What is AVI?

We all know about Avi and how it is a video format and so on and so forth. We have so many avi format video files on our computers, but how many of us know what the full form of avi is? AVI is an acronym for Audio Video Interleave. This is basically a multimedia container format and was first released by software giant Microsoft in November 1992. This format was part of a larger package which was called "Video for Windows". As the name goes, the files of avi format can have both video as well as audio data within the space of a single file. This basically means that there can be a synchronized playback of both audio and video at the same. The avi format is like the DVD video format which allow a multiple streaming of data from both audio and video. The file format extensions have been developed by the Matrox OpenDML group in 1996. These are the files which are supported by Microsoft and are called AVI 2.0.

AVI is derived from the Research Interchange File Format or the RIFF. This breaks up a file into blocks or chunks. Each of the data chunk has a FourCC tag. Any avi file is a chunk of the RIFF file and has two further divisions of two chunks and one optional chunk.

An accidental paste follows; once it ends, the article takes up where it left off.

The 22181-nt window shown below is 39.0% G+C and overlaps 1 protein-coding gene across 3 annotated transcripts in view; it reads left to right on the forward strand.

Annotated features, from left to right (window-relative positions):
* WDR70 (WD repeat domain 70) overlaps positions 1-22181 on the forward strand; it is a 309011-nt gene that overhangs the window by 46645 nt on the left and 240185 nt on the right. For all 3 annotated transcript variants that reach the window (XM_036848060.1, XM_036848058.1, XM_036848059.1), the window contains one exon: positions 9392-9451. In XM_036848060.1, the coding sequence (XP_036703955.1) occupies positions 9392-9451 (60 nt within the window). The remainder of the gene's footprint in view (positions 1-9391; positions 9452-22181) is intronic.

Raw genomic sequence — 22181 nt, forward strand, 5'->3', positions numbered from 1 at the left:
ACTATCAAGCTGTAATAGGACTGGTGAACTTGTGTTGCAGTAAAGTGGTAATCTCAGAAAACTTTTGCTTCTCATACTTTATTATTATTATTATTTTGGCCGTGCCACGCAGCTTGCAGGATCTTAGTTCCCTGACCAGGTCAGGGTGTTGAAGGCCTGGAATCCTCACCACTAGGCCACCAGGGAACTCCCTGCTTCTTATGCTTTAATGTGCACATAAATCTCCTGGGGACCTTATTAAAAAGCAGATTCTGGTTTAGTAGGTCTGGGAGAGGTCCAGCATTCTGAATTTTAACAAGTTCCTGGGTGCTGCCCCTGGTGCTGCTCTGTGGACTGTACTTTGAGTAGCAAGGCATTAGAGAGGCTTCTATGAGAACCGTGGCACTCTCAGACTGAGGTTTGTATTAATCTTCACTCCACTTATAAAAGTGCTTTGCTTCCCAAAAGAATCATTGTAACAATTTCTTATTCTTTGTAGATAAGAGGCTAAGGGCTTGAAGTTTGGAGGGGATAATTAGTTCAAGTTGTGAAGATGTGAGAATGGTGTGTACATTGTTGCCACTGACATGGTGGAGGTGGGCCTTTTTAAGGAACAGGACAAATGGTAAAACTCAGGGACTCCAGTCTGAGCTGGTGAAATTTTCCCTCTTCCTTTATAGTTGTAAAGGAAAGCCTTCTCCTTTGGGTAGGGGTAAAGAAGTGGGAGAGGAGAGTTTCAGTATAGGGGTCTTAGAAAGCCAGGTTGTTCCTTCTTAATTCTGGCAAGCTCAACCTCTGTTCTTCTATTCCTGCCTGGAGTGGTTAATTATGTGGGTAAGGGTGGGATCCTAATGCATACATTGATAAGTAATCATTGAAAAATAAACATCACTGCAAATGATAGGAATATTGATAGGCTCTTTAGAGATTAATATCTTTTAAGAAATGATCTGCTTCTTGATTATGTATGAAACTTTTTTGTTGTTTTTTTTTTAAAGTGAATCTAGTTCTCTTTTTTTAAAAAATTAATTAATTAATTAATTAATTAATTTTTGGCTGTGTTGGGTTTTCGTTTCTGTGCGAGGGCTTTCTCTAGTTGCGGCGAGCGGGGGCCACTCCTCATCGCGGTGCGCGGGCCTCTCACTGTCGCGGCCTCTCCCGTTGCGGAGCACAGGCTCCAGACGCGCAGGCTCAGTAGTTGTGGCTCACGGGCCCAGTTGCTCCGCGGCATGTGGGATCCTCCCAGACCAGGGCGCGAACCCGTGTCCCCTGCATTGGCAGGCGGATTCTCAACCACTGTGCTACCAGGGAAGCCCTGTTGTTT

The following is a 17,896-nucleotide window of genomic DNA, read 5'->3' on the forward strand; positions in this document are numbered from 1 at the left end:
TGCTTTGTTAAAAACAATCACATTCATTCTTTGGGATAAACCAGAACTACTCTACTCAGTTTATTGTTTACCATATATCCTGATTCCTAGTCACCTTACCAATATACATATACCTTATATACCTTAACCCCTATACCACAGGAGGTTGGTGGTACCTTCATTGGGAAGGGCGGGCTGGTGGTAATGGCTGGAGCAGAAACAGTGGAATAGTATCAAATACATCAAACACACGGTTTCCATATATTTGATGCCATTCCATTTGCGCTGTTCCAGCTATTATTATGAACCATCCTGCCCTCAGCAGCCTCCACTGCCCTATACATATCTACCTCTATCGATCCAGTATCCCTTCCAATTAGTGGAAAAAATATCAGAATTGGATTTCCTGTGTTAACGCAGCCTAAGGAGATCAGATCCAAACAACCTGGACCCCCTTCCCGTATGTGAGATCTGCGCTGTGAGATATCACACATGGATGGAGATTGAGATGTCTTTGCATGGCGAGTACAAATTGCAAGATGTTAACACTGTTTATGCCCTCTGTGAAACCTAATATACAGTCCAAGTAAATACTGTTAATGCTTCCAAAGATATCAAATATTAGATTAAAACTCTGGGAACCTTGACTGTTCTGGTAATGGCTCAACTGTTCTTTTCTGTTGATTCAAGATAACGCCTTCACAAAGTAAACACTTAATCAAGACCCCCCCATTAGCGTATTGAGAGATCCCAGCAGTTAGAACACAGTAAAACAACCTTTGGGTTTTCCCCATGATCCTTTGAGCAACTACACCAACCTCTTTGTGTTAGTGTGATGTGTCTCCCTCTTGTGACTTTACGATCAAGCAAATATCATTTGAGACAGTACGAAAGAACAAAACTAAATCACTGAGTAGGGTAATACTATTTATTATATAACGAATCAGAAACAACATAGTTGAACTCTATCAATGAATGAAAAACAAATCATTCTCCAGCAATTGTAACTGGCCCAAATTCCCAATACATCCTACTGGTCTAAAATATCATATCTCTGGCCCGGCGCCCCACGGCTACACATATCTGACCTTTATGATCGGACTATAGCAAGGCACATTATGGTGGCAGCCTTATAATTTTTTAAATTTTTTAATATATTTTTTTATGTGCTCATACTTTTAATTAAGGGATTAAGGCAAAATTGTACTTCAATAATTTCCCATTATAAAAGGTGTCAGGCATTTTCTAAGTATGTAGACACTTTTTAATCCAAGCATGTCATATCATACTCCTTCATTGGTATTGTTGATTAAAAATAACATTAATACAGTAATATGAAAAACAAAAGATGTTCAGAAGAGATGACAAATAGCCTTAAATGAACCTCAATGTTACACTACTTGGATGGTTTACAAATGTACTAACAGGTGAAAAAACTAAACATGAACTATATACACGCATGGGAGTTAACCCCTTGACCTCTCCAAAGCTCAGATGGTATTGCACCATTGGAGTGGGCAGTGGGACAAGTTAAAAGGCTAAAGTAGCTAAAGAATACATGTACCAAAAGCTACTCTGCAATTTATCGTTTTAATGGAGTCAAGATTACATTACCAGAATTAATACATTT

Among the chunks of the data, the first chunk has a “hdrl” tag. This sub-chunk is also the file header and has metadata about the video. This data includes width, height, frame rate and so on. There is the second sub chunk and this has the “movi” tag. This has all the important audio as well as the video data which goes in to the components of the AVI movie. Then comes the last optional sub-chunk which has the “idx1” tag. This is the indexing component which indexes the offsets of the data chunks inside the AVI file.

There are certain issues with the AVI files and this is especially prominent when it is being used with codecs like Xvid and DivX. This is because there is an unnecessary increase in the size of the file. Then another point is the fact that the AVI container file cannot support the modern features like B-Frames which are generally associated with MPEG-4 files. At times, hacks are utilized for the MPEG-4 subtitles and so on. But there are many problems which do occur. Then again. The AVI files do not have pixel ratio aspect information. Thus what happens is when the file is played it seems as if the frames are being stretched or maybe squeezed on a horizontal basis. There are other formats like QuickTime, Matroska, Ogg and MP4 and these are much more adaptable than the AVI files.

 

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